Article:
There is rising tendency towards corruption among government service holders. Many of them are also involved in business. Under such circumstance, experts suggest that the accountability of civil servants be ensured.
Several officials of the public administration said, there are mainly two reasons for government servants showing reluctance to submit details on the increase and decrease in wealth.
Firstly, there is an ambiguity over the punishment for skipping the submission of wealth statement. Secondly, government officials and employees submit to the National Board of Revenue (NBR) an annual return of assets showing any increase or decrease of property. Therefore, they do not bother to file separate wealth statements in every five years.
The public administration ministry is now mulling over an amendment of the existing rules. The ministry is considering inclusion of a separate form that the civil servants would fill with the information of their annual income statement and submit it to the respective ministry every five years.
Recently, the public administration ministry sent letter to all secretaries, instructing them to take necessary measures for the submission of the wealth statements of the government officials.
The letter directed all the ministries to create a database on the wealth statement of the government officials appointed under the 2018 government service rules.
Besides, request was also made to take measure on acquisition and sale of immovable property in accordance with the conduct rules and to inform the public administration ministry afterwards.
In June last year, the public administration ministry issued a similar letter instructing the civil servants to submit statement on increase and decrease of wealth every five years.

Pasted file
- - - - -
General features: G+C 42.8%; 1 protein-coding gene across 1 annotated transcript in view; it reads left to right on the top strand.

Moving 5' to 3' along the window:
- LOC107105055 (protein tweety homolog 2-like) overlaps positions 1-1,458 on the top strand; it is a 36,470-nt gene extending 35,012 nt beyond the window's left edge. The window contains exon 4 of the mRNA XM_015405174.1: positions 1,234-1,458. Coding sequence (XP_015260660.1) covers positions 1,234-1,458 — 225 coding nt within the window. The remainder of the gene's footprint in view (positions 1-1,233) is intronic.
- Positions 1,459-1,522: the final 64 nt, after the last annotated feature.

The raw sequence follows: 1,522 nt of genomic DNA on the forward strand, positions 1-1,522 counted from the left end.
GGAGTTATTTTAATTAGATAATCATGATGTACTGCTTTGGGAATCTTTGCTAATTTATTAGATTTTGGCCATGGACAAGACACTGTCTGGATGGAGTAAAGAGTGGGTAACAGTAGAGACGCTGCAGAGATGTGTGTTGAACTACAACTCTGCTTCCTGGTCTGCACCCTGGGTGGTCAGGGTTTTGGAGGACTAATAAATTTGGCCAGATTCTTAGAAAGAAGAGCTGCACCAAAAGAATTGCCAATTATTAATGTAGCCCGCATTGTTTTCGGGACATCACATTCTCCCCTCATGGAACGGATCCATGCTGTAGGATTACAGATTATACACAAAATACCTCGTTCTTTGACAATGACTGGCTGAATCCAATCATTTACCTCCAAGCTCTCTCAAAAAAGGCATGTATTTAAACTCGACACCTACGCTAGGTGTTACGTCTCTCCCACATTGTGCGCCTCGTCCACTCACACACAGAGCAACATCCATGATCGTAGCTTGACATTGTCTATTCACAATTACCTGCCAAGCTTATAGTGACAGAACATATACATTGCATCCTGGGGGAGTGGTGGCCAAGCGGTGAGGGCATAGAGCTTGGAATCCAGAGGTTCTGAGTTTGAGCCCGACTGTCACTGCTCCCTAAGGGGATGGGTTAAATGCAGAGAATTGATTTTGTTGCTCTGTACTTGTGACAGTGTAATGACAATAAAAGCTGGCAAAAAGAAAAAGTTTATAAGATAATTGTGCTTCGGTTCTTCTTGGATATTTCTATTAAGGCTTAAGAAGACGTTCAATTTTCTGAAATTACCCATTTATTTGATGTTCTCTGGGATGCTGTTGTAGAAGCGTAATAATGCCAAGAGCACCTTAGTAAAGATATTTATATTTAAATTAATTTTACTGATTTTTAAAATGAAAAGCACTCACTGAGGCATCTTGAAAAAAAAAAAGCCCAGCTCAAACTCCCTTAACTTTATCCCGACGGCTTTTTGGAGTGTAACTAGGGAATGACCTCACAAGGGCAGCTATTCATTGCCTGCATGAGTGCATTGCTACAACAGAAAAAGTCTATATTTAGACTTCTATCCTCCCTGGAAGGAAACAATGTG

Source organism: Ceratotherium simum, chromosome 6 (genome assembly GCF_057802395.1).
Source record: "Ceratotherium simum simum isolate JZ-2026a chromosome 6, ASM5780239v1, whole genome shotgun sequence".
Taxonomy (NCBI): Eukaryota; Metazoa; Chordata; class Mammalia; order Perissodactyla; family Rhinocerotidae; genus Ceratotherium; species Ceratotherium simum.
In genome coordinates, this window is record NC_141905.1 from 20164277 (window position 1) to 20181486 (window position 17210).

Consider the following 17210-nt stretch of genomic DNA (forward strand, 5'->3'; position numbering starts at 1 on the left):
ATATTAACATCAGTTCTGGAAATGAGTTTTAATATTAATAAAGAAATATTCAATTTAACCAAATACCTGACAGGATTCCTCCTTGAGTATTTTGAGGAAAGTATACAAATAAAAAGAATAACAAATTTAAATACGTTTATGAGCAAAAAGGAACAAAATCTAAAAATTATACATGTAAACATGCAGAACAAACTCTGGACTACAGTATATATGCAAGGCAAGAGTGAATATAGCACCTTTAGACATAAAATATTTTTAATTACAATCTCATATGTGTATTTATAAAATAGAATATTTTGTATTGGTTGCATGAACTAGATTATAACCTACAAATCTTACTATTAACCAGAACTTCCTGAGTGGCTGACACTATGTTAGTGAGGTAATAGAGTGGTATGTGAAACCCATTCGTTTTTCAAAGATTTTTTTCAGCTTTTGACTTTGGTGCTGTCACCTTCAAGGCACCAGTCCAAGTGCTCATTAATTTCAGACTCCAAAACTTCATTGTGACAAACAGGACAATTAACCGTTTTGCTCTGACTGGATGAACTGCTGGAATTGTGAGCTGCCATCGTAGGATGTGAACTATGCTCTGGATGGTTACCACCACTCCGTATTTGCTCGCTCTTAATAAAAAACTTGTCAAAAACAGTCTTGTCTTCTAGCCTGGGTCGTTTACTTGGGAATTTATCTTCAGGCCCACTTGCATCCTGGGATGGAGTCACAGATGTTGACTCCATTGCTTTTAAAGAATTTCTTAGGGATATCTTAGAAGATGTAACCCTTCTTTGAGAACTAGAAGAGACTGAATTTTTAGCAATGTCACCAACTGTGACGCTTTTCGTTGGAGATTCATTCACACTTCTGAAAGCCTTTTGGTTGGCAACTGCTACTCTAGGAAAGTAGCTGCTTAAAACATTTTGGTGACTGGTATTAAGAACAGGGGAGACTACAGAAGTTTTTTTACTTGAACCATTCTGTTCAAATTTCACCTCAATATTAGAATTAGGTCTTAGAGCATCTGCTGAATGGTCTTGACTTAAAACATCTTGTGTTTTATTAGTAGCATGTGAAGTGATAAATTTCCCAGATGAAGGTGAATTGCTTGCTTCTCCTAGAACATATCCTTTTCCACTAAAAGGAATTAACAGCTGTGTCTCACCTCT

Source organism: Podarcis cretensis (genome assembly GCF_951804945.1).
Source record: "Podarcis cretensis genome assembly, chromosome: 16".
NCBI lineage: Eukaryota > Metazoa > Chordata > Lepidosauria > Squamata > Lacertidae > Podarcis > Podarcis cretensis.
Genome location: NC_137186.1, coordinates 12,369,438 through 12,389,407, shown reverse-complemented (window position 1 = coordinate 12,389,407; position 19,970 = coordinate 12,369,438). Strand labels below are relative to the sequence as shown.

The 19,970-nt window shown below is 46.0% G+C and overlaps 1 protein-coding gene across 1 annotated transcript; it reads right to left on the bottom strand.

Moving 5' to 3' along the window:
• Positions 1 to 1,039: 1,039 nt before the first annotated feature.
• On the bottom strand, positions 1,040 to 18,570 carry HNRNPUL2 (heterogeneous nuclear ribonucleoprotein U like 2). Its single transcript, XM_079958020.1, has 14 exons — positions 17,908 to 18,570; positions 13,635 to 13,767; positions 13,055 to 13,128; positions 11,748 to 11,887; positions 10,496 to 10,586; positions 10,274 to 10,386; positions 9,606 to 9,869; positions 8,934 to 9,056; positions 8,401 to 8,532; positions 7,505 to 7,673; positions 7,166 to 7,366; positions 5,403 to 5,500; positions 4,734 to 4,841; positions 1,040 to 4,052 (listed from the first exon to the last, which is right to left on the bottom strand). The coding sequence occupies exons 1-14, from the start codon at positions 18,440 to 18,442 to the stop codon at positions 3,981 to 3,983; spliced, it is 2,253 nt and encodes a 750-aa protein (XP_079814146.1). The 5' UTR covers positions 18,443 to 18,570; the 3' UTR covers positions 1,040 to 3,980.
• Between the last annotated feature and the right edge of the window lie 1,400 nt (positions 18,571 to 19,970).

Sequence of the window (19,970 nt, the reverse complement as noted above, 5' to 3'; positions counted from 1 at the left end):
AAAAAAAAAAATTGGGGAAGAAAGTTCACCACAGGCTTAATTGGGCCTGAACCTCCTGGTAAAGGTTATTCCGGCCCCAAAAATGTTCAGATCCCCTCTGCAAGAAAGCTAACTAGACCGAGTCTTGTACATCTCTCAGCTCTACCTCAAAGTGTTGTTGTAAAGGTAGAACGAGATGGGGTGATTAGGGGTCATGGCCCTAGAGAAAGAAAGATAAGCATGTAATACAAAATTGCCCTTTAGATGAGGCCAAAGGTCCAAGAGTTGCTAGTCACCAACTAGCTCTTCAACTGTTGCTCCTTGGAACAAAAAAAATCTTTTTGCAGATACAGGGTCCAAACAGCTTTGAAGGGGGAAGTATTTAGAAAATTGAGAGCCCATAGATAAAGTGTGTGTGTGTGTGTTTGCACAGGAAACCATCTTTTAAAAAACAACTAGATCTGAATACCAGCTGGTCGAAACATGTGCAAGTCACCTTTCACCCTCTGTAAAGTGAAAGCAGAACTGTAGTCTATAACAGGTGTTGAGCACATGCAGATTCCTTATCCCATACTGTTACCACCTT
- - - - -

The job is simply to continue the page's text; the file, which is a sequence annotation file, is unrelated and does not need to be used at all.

According to the sources at the public administration ministry, the majority of the officials did not abide by the instructions even after the two letters.
Speaking to Prothom Alo, a cabinet division official said he submitted the wealth statement of his department and he mainly mentioned the details from his income statement.
What the rules say
Section 11 of the Government Servants (Conduct) Rules 1979 states a government servant who intends to transact any purchase, sale or disposal by other means of movable or immovable property with a person residing, possessing immovable property or carrying on business within the station, district or other local limits for which such government servant is appointed, shall declare his/her intention to the head of the department or the government. No government servant shall, except with the prior permission of government, acquire or dispose of by purchase, sale, gift, will or otherwise, any immovable property situated outside Bangladesh; enter into any business transaction with any foreigner, foreign government or foreign organization concerned.
Section 12 also prohibits government servants from constructing by himself/ herself or by developer, or purchasing a building, apartment or flat without the permission of the government.
According to the sources of the public administration ministry, initiative has been taken to make amendments to the existing rules. Along with several other issues, rules may be issued to introduce a separate form to submit the wealth statement by government jobholders in every five years similar to the wealth statement that civil servants file to the NBR every year.
According to the latest Statistics of Civil Officers’ and Staff report of the public administration ministry, currently there are a little over 1.5 million government officials and employees in the country.
Speaking to Prothom Alo, former cabinet secretary Ali Imam Majumder said more persons would be necessary to review the wealth statements of such a huge number of government officials and employees.
The NBR collects the wealth statement every year and in case allegation of corruption surfaces against anyone, the Anti-Corruption Commission can look into it. They can also collect the wealth statement of any official or employee if it deems necessary. So, it is necessary to think further about the existing rules, he added.
This report appeared in the print and online edition of Prothom Alo and has been rewritten in English by Hasanul Banna